4. Transition to a group discussion.
    1. Group discussions on online platforms can be challenging due to a loss of normal conversational cues and conversational flow
    2. Facilitators may need to be more direct to evoke conversation
    3. Consider having a way to go through each image so they can be discussed (for example, using screen sharing of the presentation).  
    4. Consider going through each slide and asking for comments- either ad hoc or round robin style
  5. Facilitator’s role in the discussion:  
  6. Ask open-ended and follow-up questions to allow the dialogue to flow from the participants. 
  7. Identify themes or highlight differing perspectives (for example, if there are similar images in both the burnout and resiliency categories). 
  8. Help participants understand how their own context influences their perception of the images. 
  1. Look for opportunities to highlight and normalize shared experiences (debunk the “I thought it was just me” myth). 
  2. End the session with a conversation about how this exercise might spark individual or system-level change and what that could look like. 

Photovoice Assignment Facilitator’s Guide 

(for in-person learning experience) 

Pre-Group Session:  

  1. Send out assignment 1-2 weeks prior to planned group session. 
  2. Give instructions for participants to email the photos and their descriptions to you several days before the group session. 
  3. Prior to the session, create a visual display of the images and captions.   
  4. Think of this as a gallery walk experience- all the images should be on display at the same time in the space. 
  5. This could be done by simply printing the pictures and captions and fixing them to large post notes on the walls of the room. 
  6. The pictures and captions should be grouped with burnout images in one area and resiliency images in another. 
  7. Depending on the number of participants, 1-2 hours will be needed. 

During the Session: 

  1. Create a safe space and discuss possible trigger warnings with the option for individuals to take a break if needed. 
  2. Give the participants dedicated time to walk through the images and captions:
    1. 20 minutes is a good estimate but more time may be needed depending on the number of participants. 
  3. Instruct participants to view each photo and answer the questions on a notes page:
    1. What do you see in the picture?  
    2. With which images do you connect and why? 

**Consider having a handout with the above questions and space for note-taking.  

  1. Transition to a group discussion- consider having a way to go through each image so they can be discussed- you may want to use a PowerPoint of the images to facilitate the discussion.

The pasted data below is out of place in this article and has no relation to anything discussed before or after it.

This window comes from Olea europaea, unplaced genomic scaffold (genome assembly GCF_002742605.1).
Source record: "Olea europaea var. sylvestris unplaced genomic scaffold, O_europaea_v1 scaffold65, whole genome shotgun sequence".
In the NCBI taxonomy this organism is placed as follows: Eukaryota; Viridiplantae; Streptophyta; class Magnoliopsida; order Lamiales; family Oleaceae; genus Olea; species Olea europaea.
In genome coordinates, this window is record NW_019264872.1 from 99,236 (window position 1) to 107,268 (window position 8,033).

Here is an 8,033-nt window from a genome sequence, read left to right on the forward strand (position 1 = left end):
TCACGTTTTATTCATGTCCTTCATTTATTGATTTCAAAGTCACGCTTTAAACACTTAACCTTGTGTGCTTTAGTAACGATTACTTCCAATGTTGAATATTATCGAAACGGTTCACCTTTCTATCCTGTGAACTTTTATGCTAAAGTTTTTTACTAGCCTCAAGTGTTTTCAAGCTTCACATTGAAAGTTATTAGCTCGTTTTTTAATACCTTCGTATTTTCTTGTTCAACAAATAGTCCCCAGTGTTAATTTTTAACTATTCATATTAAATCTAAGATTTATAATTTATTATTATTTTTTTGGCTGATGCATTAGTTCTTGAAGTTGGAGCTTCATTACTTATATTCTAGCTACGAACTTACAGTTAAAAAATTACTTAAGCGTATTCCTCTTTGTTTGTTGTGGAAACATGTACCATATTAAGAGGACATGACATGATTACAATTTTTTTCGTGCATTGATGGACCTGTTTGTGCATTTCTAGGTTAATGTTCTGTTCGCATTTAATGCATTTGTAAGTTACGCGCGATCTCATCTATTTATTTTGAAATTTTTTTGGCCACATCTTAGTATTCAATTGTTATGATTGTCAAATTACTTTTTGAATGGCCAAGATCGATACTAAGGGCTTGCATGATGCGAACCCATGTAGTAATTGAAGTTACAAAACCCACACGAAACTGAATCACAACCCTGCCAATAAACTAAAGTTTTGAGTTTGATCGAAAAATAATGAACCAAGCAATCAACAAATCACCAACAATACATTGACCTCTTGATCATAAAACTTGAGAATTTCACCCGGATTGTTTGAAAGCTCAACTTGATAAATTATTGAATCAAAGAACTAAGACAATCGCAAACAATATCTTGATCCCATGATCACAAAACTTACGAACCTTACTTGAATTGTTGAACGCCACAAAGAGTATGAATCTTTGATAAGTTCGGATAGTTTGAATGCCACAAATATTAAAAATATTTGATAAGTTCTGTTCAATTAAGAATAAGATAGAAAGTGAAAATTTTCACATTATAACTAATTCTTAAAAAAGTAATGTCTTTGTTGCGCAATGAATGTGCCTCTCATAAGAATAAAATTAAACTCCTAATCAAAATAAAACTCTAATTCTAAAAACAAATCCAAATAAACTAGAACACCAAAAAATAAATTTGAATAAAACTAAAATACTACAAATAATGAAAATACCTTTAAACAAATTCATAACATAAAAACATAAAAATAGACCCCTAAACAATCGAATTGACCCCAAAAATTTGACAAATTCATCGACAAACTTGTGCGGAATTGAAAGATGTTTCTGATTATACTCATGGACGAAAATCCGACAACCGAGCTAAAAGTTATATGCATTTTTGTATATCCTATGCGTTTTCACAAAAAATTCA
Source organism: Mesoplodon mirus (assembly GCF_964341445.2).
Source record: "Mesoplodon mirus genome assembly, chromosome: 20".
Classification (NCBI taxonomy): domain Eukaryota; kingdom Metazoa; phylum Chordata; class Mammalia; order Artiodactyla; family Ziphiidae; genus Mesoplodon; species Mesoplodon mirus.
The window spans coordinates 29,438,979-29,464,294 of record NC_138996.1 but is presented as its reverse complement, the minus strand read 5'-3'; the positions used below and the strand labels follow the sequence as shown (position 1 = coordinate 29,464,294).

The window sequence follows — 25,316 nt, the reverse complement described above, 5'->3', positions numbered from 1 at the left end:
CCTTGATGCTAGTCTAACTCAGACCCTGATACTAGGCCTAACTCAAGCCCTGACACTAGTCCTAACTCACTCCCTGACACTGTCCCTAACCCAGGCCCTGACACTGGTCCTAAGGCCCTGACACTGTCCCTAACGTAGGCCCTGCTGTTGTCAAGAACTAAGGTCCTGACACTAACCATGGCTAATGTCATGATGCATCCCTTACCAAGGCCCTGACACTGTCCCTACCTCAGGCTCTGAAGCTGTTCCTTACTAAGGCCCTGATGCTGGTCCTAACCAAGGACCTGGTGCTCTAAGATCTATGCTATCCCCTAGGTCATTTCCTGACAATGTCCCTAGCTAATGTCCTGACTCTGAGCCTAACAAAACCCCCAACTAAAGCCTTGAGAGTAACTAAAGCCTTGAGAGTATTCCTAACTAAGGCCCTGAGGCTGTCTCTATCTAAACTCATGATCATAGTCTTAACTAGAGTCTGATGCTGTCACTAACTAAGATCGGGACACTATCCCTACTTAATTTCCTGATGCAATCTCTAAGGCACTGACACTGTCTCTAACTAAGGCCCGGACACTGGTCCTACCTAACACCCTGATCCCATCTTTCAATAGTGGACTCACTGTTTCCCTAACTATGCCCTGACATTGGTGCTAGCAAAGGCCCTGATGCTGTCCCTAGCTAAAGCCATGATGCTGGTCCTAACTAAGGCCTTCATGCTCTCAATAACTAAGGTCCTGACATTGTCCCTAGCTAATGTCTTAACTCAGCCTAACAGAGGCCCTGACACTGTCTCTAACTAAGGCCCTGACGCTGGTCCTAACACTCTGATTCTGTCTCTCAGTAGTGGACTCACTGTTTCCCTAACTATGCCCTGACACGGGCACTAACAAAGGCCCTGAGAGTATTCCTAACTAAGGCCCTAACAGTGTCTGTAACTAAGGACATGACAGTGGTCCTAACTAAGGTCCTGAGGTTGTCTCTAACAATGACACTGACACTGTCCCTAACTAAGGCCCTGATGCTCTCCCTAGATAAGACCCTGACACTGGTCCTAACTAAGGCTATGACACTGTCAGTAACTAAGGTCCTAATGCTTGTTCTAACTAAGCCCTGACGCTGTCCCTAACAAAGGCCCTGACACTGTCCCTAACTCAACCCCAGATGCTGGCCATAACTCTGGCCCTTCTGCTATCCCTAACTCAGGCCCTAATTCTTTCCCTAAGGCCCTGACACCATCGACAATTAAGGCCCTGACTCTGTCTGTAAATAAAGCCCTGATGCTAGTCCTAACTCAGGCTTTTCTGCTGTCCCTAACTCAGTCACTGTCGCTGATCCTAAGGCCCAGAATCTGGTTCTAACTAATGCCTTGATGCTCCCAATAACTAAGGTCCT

2. Go through each image asking participants to share their thoughts and reactions.
  3. Facilitator’s role in the discussion:
    1. Ask open-ended and follow-up questions to allow the dialogue to flow from the participants. 
    2. Identify themes or highlight differing perspectives (for example, if there are similar images in both the burnout and resiliency categories). 
    3. Help participants understand how their own context influences their perception of the images. 
    4. Look for opportunities to highlight and normalize shared experiences (debunk the “I thought it was just me” myth). 
    5. End the session with a conversation about how this exercise might spark individual or system-level change and what that could look like.  

Download the Resiliency Photos

Download the Burnout Images

Just Say No: Saving Your Sanity While Working in Academic Medicine

David Norris, Jr, MD

David Norris, Jr, MD

Congratulations! You’ve received your appointment as a new faculty. Faculty evaluations and promotion and tenure reviews will arrive before you know it.

One way to shine in your first year, and to build your CV, is by serving on committees, engaging in research, publishing journal articles, and directing educational experiences. When you start, administrative time is likely spent completing your charts and twiddling your thumbs. You will want to fill that time and will be tempted to take the dozens of opportunities that comes your way. And why shouldn’t you be involved? You have the time—right?

Be careful about always saying yes. Beyond settling into your role as a faculty member, you have to protect your mental health. Getting involved in too much, too quickly, will emotionally, psychologically, and physically burn you out. Plus, you’ll miss great opportunities later on if you’re too busy with projects early on that are only of modest interest to you.

However, knowing when to say no—and then actually saying it—can be a challenge.